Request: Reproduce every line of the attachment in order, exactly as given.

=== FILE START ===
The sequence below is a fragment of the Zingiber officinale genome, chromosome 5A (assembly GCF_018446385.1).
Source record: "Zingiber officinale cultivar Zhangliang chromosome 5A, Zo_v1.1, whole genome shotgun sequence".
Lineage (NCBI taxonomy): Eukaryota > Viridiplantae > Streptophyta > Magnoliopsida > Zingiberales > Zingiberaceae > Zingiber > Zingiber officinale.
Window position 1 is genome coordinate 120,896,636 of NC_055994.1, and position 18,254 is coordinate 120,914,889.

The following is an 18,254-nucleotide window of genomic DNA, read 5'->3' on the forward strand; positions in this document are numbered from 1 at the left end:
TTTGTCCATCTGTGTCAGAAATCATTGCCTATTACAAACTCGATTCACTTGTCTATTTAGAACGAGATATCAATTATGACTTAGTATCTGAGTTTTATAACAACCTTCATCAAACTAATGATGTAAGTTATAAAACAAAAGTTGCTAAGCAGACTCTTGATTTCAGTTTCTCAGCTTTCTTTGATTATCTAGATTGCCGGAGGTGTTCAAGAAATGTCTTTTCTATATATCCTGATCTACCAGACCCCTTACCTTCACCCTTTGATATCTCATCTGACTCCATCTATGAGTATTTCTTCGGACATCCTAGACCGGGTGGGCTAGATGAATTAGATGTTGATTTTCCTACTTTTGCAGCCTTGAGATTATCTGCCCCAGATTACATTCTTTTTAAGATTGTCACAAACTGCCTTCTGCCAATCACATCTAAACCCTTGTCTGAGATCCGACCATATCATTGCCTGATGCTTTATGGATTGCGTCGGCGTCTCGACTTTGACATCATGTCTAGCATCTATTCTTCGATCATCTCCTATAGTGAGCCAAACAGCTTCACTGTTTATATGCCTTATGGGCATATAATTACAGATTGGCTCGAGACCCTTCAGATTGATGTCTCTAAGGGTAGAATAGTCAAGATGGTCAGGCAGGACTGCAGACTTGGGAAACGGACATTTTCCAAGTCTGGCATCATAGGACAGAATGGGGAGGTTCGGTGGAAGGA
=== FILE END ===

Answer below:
The sequence below is a fragment of the Zingiber officinale genome, chromosome 5A (assembly GCF_018446385.1).
Source record: "Zingiber officinale cultivar Zhangliang chromosome 5A, Zo_v1.1, whole genome shotgun sequence".
Lineage (NCBI taxonomy): Eukaryota > Viridiplantae > Streptophyta > Magnoliopsida > Zingiberales > Zingiberaceae > Zingiber > Zingiber officinale.
Window position 1 is genome coordinate 120,896,636 of NC_055994.1, and position 18,254 is coordinate 120,914,889.

The following is an 18,254-nucleotide window of genomic DNA, read 5'->3' on the forward strand; positions in this document are numbered from 1 at the left end:
TTTGTCCATCTGTGTCAGAAATCATTGCCTATTACAAACTCGATTCACTTGTCTATTTAGAACGAGATATCAATTATGACTTAGTATCTGAGTTTTATAACAACCTTCATCAAACTAATGATGTAAGTTATAAAACAAAAGTTGCTAAGCAGACTCTTGATTTCAGTTTCTCAGCTTTCTTTGATTATCTAGATTGCCGGAGGTGTTCAAGAAATGTCTTTTCTATATATCCTGATCTACCAGACCCCTTACCTTCACCCTTTGATATCTCATCTGACTCCATCTATGAGTATTTCTTCGGACATCCTAGACCGGGTGGGCTAGATGAATTAGATGTTGATTTTCCTACTTTTGCAGCCTTGAGATTATCTGCCCCAGATTACATTCTTTTTAAGATTGTCACAAACTGCCTTCTGCCAATCACATCTAAACCCTTGTCTGAGATCCGACCATATCATTGCCTGATGCTTTATGGATTGCGTCGGCGTCTCGACTTTGACATCATGTCTAGCATCTATTCTTCGATCATCTCCTATAGTGAGCCAAACAGCTTCACTGTTTATATGCCTTATGGGCATATAATTACAGATTGGCTCGAGACCCTTCAGATTGATGTCTCTAAGGGTAGAATAGTCAAGATGGTCAGGCAGGACTGCAGACTTGGGAAACGGACATTTTCCAAGTCTGGCATCATAGGACAGAATGGGGAGGTTCGGTGGAAGGA